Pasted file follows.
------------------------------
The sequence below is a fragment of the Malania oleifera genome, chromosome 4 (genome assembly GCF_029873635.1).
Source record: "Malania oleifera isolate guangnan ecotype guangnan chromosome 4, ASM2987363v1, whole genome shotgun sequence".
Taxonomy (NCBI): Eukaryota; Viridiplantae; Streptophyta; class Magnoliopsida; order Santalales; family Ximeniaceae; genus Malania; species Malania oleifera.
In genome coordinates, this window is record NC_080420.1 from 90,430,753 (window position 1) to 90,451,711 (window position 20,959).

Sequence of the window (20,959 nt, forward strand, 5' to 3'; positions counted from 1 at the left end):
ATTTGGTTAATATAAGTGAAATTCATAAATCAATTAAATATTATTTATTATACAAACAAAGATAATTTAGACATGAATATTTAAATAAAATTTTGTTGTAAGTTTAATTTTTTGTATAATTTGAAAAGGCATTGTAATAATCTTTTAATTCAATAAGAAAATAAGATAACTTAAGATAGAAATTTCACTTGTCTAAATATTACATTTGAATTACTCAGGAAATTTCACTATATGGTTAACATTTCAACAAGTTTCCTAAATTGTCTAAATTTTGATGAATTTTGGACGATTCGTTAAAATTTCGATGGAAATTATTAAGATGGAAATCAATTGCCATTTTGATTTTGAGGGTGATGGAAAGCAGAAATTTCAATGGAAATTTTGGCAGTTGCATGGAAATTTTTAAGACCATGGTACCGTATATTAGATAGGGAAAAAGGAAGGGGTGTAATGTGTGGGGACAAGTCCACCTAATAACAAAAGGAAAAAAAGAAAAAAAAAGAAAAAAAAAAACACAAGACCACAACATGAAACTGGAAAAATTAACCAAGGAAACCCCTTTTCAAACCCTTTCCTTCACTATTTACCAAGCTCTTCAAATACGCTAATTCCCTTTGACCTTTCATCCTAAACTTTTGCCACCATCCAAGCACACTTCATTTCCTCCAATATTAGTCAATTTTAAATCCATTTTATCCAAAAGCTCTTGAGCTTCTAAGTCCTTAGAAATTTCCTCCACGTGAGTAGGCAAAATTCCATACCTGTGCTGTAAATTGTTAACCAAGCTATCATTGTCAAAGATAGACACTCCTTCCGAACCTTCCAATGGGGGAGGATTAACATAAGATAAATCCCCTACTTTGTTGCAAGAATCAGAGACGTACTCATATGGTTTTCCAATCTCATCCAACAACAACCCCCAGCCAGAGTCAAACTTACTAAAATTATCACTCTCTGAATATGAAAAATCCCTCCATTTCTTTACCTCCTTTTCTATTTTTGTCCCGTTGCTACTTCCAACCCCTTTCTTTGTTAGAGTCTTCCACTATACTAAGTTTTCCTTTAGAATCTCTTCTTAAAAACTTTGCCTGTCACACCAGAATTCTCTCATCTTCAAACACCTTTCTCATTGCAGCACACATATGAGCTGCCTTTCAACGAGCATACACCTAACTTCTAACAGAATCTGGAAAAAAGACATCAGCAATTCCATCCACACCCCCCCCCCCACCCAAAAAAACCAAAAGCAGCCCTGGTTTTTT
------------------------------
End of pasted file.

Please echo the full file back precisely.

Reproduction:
The sequence below is a fragment of the Malania oleifera genome, chromosome 4 (genome assembly GCF_029873635.1).
Source record: "Malania oleifera isolate guangnan ecotype guangnan chromosome 4, ASM2987363v1, whole genome shotgun sequence".
Taxonomy (NCBI): Eukaryota; Viridiplantae; Streptophyta; class Magnoliopsida; order Santalales; family Ximeniaceae; genus Malania; species Malania oleifera.
In genome coordinates, this window is record NC_080420.1 from 90,430,753 (window position 1) to 90,451,711 (window position 20,959).

Sequence of the window (20,959 nt, forward strand, 5' to 3'; positions counted from 1 at the left end):
ATTTGGTTAATATAAGTGAAATTCATAAATCAATTAAATATTATTTATTATACAAACAAAGATAATTTAGACATGAATATTTAAATAAAATTTTGTTGTAAGTTTAATTTTTTGTATAATTTGAAAAGGCATTGTAATAATCTTTTAATTCAATAAGAAAATAAGATAACTTAAGATAGAAATTTCACTTGTCTAAATATTACATTTGAATTACTCAGGAAATTTCACTATATGGTTAACATTTCAACAAGTTTCCTAAATTGTCTAAATTTTGATGAATTTTGGACGATTCGTTAAAATTTCGATGGAAATTATTAAGATGGAAATCAATTGCCATTTTGATTTTGAGGGTGATGGAAAGCAGAAATTTCAATGGAAATTTTGGCAGTTGCATGGAAATTTTTAAGACCATGGTACCGTATATTAGATAGGGAAAAAGGAAGGGGTGTAATGTGTGGGGACAAGTCCACCTAATAACAAAAGGAAAAAAAGAAAAAAAAAGAAAAAAAAAAACACAAGACCACAACATGAAACTGGAAAAATTAACCAAGGAAACCCCTTTTCAAACCCTTTCCTTCACTATTTACCAAGCTCTTCAAATACGCTAATTCCCTTTGACCTTTCATCCTAAACTTTTGCCACCATCCAAGCACACTTCATTTCCTCCAATATTAGTCAATTTTAAATCCATTTTATCCAAAAGCTCTTGAGCTTCTAAGTCCTTAGAAATTTCCTCCACGTGAGTAGGCAAAATTCCATACCTGTGCTGTAAATTGTTAACCAAGCTATCATTGTCAAAGATAGACACTCCTTCCGAACCTTCCAATGGGGGAGGATTAACATAAGATAAATCCCCTACTTTGTTGCAAGAATCAGAGACGTACTCATATGGTTTTCCAATCTCATCCAACAACAACCCCCAGCCAGAGTCAAACTTACTAAAATTATCACTCTCTGAATATGAAAAATCCCTCCATTTCTTTACCTCCTTTTCTATTTTTGTCCCGTTGCTACTTCCAACCCCTTTCTTTGTTAGAGTCTTCCACTATACTAAGTTTTCCTTTAGAATCTCTTCTTAAAAACTTTGCCTGTCACACCAGAATTCTCTCATCTTCAAACACCTTTCTCATTGCAGCACACATATGAGCTGCCTTTCAACGAGCATACACCTAACTTCTAACAGAATCTGGAAAAAAGACATCAGCAATTCCATCCACACCCCCCCCCCCACCCAAAAAAACCAAAAGCAGCCCTGGTTTTTT